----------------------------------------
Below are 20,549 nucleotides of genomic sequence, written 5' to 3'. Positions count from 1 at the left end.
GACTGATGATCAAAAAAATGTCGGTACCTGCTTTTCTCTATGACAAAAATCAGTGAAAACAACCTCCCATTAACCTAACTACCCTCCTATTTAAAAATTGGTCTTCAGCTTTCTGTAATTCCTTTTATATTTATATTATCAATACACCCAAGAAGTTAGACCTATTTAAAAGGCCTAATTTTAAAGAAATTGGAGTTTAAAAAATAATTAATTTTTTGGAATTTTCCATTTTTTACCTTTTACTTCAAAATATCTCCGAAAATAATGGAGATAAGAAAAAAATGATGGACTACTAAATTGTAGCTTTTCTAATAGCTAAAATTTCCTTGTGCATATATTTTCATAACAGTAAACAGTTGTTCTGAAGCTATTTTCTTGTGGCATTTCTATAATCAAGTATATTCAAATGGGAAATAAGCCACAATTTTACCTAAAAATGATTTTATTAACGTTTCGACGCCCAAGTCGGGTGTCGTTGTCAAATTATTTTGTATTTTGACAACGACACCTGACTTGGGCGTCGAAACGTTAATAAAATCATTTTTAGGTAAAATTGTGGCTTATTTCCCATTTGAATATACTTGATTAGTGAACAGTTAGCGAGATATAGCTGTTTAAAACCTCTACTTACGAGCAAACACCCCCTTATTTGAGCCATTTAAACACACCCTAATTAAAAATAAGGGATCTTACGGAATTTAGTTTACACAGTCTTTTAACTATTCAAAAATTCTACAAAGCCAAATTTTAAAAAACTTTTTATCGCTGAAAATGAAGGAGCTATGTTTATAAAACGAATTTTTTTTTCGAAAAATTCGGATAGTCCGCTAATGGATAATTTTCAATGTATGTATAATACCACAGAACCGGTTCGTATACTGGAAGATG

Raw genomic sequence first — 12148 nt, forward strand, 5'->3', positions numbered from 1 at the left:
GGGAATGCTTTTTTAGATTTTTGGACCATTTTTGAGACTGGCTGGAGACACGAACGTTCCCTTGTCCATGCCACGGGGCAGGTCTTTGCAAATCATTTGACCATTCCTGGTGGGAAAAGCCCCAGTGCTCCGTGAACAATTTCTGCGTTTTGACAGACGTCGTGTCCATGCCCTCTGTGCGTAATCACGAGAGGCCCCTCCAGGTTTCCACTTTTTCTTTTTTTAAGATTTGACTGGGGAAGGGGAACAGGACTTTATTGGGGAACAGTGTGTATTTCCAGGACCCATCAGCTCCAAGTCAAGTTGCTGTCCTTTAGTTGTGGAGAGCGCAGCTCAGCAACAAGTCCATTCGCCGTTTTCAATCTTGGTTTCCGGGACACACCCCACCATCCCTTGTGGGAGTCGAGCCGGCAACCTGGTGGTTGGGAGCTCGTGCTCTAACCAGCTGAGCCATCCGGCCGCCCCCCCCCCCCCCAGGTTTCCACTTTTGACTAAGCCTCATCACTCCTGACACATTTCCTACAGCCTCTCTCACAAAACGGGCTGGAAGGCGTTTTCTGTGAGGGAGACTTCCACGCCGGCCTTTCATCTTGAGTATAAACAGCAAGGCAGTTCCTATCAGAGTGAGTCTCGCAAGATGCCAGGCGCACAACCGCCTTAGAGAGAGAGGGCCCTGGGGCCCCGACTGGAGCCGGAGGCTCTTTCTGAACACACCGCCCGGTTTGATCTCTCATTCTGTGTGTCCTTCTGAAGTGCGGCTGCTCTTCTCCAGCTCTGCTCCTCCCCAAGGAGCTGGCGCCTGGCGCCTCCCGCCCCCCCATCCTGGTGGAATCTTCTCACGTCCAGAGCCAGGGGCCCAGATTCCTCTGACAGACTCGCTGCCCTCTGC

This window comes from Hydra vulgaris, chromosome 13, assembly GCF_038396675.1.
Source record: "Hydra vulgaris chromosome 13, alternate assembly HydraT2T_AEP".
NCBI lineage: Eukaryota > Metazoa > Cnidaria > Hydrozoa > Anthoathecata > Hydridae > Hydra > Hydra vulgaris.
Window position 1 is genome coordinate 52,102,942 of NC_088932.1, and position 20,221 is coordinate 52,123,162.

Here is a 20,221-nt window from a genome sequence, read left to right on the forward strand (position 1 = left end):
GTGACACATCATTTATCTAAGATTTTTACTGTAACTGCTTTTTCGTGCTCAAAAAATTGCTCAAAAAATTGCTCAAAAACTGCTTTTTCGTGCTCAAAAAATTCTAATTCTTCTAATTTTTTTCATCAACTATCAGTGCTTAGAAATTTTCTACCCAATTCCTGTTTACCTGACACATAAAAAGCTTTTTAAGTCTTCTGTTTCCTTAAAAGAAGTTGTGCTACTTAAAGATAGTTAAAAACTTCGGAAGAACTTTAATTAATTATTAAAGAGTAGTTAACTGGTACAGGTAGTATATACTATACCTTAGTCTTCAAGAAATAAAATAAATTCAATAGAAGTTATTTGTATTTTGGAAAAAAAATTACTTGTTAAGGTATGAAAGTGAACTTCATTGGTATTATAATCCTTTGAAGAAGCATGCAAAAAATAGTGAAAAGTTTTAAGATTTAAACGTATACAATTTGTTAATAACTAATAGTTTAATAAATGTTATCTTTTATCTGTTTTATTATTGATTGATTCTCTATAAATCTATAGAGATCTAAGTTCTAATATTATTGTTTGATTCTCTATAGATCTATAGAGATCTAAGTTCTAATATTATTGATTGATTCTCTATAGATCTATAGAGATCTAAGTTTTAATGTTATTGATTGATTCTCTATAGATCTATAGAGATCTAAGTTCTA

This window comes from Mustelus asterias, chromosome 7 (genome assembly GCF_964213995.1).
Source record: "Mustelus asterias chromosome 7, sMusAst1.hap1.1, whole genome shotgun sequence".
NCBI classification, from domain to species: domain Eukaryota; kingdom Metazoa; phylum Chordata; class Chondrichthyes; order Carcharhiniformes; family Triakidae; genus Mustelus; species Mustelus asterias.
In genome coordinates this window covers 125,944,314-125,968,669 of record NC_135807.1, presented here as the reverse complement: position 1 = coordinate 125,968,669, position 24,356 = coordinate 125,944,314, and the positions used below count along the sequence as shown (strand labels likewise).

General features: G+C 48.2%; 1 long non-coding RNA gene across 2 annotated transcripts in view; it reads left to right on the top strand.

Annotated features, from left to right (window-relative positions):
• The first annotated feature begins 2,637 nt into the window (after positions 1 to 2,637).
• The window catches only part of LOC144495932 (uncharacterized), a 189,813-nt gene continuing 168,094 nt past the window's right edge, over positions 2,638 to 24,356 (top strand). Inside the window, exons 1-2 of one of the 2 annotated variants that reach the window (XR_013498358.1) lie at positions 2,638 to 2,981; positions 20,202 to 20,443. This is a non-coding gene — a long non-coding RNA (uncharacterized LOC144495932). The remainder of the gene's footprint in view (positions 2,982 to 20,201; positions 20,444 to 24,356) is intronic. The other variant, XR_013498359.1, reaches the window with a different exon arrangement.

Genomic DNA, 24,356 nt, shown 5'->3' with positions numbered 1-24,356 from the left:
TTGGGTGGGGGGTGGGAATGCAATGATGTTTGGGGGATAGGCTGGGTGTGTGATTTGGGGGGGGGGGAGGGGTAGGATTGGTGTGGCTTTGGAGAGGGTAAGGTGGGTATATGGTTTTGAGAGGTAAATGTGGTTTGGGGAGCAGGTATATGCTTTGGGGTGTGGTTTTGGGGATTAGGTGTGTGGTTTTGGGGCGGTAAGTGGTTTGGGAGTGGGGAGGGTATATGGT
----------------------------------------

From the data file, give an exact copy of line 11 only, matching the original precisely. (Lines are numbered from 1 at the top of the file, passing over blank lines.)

This window comes from Mustelus asterias, chromosome 7 (genome assembly GCF_964213995.1).